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He eventually found his way to a satellite truck that had arrived ahead of him in Gulfport, near Bay St. Louis, and that is when the scope of the disaster began to dawn on him. Two hours after arriving on the coast, he was on the air, and it was obvious from that first show that the lid on his pot was already beginning to rattle. He looked spooked. He sounded like he was on the verge of hyperventilating. He was given to rambling, at a loss for words. “I just don’t know how to describe it,” he said over and over.

After sleeping in the crew truck, the next day, as promised, he made his way to Bay St. Louis, where the destruction was so complete that he appeared even more distraught on the air that night. At one point during a live remote, he blasted Michael Brown from FEMA, his sense of outrage breaching journalistic decorum. Earlier that day, he had gone on a search-and-rescue mission in the nearby town of Waveland, holding his own camcorder and whispering intense commentary as the volunteers went from house to house. Ultimately, they realized that they weren’t going to have much success with the rescue effort—there were far too many dead bodies for one tiny town.

But it was on the fourth day of coverage, at the most dire and terrifying moment of the crisis, that Cooper came unhinged. He was interviewing Mary Landrieu, the senator from Louisiana, who had a big, sweet, southern smile spread across her perfectly made-up face. In a nonanswer to one of Cooper’s questions, she thanked President Bush for his “strong statements of support and comfort.” Finally, Cooper boiled over. “I got to tell you,” he said, “there are a lot of people here who are very upset, and very angry, and very frustrated. And when they hear politicians . . . thanking one another, it just, you know, it kind of cuts them the wrong way right now. Because literally there was a body on the streets of this town yesterday being eaten by rats, because this woman had been laying in the street for 48 hours. And there’s not enough facilities to take her up. Do you get the anger that is out here?”

Landrieu looked stunned that a CNN reporter—that any reporter—would embarrass her in front of millions of viewers. Almost immediately, bloggers lit up the Internet with Go Anderson! cheerleading. “Was it possible for us to love Anderson Cooper more than we already did?” wrote Gawker. “Yes, it turns it out, it was possible. Our love grew at about 7:30 last night, in the middle of 360°, when Coop . . . finally, well, flipped out. Mad as hell, you say? Madder.” A few critics argued that he had gone too far, but mostly people were thrilled. What none of them noticed was that at the top of the very next segment, Cooper’s emotions finally got the best of him. He was talking, off camera, with a group of exhausted evacuees, one of them holding up a tattered American flag. The show came back on the air with the image of the flag and then panned over to an unprepared Cooper, his face twisted up with tears. For a second, it looked like he was not going to be able to carry on. But he pulled himself together, his voice tremulous through most of the interview that followed.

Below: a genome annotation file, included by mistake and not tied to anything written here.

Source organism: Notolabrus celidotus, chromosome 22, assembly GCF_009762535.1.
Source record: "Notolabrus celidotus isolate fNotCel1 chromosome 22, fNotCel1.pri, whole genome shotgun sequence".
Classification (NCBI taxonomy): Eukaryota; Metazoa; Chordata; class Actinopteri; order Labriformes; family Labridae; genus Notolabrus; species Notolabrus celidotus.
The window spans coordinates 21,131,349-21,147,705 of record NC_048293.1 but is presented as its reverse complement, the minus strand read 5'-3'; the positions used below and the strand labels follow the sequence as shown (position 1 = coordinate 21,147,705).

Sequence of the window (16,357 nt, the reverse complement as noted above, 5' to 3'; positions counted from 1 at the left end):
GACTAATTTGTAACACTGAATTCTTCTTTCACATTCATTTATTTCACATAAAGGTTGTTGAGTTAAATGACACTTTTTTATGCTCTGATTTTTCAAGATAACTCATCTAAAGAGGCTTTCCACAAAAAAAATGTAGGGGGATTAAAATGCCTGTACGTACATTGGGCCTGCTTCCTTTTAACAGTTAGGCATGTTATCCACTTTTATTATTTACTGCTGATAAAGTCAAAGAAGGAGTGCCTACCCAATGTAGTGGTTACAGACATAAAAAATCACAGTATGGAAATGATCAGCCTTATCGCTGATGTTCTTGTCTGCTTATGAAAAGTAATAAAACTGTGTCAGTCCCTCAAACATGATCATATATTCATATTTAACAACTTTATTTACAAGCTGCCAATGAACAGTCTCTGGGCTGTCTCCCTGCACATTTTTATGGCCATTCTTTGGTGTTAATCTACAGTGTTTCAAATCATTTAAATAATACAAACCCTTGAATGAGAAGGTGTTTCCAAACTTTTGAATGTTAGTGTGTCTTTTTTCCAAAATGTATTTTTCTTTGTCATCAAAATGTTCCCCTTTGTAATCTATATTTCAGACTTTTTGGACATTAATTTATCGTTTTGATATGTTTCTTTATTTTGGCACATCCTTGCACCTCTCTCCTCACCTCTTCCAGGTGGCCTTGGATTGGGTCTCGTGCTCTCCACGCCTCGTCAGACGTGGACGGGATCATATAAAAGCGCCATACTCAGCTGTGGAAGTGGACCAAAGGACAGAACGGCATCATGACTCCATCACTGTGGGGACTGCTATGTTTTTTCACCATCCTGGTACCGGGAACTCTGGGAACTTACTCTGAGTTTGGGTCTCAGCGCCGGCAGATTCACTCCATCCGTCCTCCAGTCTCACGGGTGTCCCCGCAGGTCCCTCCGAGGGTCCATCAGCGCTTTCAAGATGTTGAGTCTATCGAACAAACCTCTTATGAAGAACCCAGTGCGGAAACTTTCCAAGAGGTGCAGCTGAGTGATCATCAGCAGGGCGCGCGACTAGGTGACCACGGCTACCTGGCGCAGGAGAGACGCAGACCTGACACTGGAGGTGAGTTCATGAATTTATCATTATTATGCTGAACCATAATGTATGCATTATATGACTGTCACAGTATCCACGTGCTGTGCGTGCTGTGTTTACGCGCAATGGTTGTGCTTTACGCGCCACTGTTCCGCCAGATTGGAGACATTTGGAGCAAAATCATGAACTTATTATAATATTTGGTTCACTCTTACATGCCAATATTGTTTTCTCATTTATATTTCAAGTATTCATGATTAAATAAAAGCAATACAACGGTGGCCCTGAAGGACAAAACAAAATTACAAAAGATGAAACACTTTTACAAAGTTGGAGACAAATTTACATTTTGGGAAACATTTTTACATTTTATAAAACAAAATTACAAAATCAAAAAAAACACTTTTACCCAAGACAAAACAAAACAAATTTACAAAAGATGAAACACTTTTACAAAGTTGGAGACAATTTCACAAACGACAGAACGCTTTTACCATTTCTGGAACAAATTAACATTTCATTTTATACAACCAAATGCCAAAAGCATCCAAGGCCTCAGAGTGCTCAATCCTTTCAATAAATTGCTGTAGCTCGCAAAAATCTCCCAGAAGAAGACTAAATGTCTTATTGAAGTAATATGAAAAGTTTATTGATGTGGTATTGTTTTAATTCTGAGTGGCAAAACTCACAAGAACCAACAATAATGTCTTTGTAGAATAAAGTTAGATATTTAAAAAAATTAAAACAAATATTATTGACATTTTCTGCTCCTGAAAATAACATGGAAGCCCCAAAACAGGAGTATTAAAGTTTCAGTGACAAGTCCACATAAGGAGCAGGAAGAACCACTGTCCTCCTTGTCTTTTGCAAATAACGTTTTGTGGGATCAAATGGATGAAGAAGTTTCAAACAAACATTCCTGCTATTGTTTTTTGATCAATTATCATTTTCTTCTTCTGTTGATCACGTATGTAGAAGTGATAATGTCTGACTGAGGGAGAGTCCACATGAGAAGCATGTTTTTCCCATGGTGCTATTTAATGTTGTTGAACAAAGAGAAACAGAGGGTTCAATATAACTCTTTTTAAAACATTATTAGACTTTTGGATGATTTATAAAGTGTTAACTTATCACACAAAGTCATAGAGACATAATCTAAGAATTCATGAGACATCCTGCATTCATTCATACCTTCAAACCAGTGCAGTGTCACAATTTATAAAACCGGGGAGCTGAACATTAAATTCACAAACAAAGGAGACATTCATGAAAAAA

The next day, when I get him on the satellite phone, he sounds dispirited, his anger from the night before tamped down. He is distracted and a little impatient with my question: Did you go too far with Landrieu? “I didn’t really plan on that. I just, uh, I guess I was just surprised.” He takes a breath. “Yeah, I would prefer not to be emotional and I would prefer not to get upset, but it’s hard not to when you’re surrounded by brave people who are suffering and in need. I feel like the people here deserve to have some answers.”

Once the bodies are counted, the Katrina aftermath will probably turn out to be the worst natural disaster in American history. It’s also the first one we’ve had to endure without the three sonorous authority figures—Tom, Dan, and Peter—who explained unfathomable events on the nightly news for a quarter century. With the field wide open, the two anchors who have defined the coverage of the Gulf Coast nightmare are Anderson Cooper and NBC’s Brian Williams, who was the first of the network anchors to broadcast from the storm and who became the main news filter for most Americans. In many ways, Cooper and Williams defined a fork in the road for the future of broadcast journalism. Williams responded to the anguish of Americans with the reassuring, authoritative presence of past anchors (though even he had to fight back his emotions to steady himself). When it feels as if the world is unraveling, the appeal of such a father figure is obvious. Cooper did the opposite. He didn’t calm us down; he made us feel even more unsettled. He became a proxy, both for the victims of Katrina and for his viewers, building a bridge between the two. He reacted the way any of us might have—raging against government officials when help didn’t come fast enough, and weeping when it all got to be too much. But it wasn’t just his raw emotion that set him apart; there are plenty of hotheads on television, and tearing up became more and more common as the tragedy continued to unfold. It was his honest humanity; he comes off as genuine because he is. He connected to those in the hurricane’s path, and to the people watching at home. He removed the filter.

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